Gov. Brown signs second part of California Dream Act

Mario Castillo stands with a red cap and blue gown to celebrate the passing of AB 131 with fellow interns at the Coalition for Humane Immigrant Rights of Los Angeles on September 2, 2011. The California Dream Act was signed into law Saturday by Gov. Jerry Brown. Simon Gambaryan / Daily Sundial
Mario Castillo stands with a red cap and blue gown to celebrate the passing of AB 131 with fellow interns at the Coalition for Humane Immigrant Rights of Los Angeles on September 2, 2011. The California Dream Act was signed into law Saturday by Gov. Jerry Brown. Simon Gambaryan / Daily Sundial

Undocumented students are now eligible for state financial aid to attend public universities and community colleges, after Gov. Brown signed the second part of the Dream Act Saturday.The Development, Relief, and Education for Alien Minors (DREAM) Act gave undocumented students access to private grants and scholarships when AB 130 was signed in July.

AB 131, the second part of the act, will give these students access to Cal-Grants and other state funded programs beginning in 2013, according to the LA Times. They will also be eligible for institutional grants at any University of California and California State University, and a permit to receive a fee waiver at community colleges.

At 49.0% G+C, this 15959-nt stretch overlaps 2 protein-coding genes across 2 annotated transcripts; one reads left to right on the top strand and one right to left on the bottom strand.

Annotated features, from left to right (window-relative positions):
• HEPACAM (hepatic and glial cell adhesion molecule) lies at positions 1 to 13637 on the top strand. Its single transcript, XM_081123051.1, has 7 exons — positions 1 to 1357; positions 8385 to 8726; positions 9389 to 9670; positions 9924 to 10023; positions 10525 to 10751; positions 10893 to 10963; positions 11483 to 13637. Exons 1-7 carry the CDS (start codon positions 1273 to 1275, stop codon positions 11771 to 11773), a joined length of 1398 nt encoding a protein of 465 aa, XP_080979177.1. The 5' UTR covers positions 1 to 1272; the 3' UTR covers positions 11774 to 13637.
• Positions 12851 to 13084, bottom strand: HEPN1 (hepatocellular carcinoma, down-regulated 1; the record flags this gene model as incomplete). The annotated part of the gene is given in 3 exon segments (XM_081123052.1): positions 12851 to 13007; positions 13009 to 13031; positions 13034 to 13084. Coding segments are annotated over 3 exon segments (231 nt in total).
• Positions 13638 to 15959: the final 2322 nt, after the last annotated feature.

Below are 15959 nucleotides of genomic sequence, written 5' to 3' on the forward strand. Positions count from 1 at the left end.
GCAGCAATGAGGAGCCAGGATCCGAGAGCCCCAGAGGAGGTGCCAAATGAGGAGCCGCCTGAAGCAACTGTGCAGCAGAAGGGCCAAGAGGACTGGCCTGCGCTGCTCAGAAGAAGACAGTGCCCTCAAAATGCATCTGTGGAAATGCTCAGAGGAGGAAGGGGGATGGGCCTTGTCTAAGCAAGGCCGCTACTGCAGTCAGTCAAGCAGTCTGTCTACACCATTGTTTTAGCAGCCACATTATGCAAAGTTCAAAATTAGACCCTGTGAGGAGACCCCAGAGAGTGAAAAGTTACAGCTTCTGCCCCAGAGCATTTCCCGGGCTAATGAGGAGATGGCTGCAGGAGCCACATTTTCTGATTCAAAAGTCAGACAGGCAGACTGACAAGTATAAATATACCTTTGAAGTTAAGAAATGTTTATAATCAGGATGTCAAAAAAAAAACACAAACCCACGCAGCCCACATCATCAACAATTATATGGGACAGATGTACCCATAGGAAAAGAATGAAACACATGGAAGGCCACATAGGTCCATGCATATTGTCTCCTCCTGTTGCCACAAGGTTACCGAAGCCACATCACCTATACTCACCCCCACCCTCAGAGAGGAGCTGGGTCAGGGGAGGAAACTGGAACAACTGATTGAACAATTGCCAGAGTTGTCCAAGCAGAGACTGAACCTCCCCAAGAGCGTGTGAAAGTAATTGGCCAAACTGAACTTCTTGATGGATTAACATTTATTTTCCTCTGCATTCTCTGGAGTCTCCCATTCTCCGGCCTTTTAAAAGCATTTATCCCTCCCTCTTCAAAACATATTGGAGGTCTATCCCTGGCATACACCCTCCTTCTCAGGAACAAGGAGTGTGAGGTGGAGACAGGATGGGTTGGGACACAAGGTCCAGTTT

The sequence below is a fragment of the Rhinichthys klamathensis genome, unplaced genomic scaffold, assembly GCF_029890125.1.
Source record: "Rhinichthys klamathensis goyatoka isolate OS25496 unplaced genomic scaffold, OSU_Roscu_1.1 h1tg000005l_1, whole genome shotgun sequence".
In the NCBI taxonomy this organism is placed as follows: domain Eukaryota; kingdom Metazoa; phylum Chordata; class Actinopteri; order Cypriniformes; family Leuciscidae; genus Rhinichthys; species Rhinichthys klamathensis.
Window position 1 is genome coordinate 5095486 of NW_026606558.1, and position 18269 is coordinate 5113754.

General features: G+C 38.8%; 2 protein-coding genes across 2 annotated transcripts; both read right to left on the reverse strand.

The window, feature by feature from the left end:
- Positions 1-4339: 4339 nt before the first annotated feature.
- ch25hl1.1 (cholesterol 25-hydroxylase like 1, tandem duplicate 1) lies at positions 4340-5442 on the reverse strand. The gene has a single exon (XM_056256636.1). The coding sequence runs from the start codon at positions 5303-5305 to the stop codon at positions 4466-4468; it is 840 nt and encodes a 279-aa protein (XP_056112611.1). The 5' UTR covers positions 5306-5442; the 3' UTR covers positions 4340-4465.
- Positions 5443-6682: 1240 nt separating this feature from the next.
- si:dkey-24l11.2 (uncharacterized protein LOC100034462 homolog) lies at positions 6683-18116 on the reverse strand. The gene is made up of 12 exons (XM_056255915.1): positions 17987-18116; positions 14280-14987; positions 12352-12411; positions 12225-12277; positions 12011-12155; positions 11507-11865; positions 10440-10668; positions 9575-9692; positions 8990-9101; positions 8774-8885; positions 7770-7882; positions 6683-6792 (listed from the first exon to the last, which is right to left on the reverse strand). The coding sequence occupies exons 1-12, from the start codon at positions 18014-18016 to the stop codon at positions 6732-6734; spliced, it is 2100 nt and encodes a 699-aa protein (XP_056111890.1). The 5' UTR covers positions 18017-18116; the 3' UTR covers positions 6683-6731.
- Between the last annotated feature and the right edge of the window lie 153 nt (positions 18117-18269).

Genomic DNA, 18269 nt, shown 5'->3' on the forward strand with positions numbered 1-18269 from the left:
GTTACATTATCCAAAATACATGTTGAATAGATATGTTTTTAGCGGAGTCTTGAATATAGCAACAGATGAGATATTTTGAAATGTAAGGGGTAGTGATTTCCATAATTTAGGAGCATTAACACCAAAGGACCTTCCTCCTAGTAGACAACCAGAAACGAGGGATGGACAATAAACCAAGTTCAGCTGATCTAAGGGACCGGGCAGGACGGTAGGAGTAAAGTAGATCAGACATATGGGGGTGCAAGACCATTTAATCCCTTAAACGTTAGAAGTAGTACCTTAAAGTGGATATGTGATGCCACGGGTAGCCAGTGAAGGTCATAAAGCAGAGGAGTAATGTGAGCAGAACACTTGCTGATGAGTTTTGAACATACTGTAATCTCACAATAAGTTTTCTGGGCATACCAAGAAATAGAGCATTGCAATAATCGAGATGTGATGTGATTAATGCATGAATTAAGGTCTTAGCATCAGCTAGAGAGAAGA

Eligibility for these funds is restricted to students who have graduated from a California high school after attending the in-state institution for at least three years, show that they are applying to legalize their status and show financial need, according to the LA Times.

Many undocumented students are not able to attend college without financial assistance. Almost 40 percent of undocumented students families’ live below the federal poverty line, compared to 17 percent for native-born families, according to the Immigration Policy Center.

Gov. Brown fulfilled a campaign promise to give eligible students access to college, despite immigration status, by signing the Dream Act.

AB 540, passed in October 2001, which allows undocumented students to pay in-state tuition, inspired the Dream Act. Since then a federal Dream Act has been discussed, but fell 8 votes short during a Senate vote in 2007, according to the United States Student Association.

A UCLA study concluded $3.6 trillion could have been made if the federal bill was passed 40 years ago.

“There’s potential of them contributing greatly to our economy and to our social needs,” said Dr. David Rodriguez, CSUN Chicana/o studies department chair told the Sundial in September. “I think the underlying feature is that it’s good for not only the undocumented students, it’s good for our economy and good for our nation.”

Ten other states have passed laws that allow undocumented students to receive in-state tuition, including Illinois, Kansas, Maryland, Nebraska, New Mexico, New York, Texas, Utah, Washington, and Wisconsin, according to the Immigration Policy Center.  Nine other states, Colorado, Connecticut, Florida, Iowa, Massachusetts, Mississippi, Missouri, Oregon, and Rhode Island, are currently considering adopting similar laws.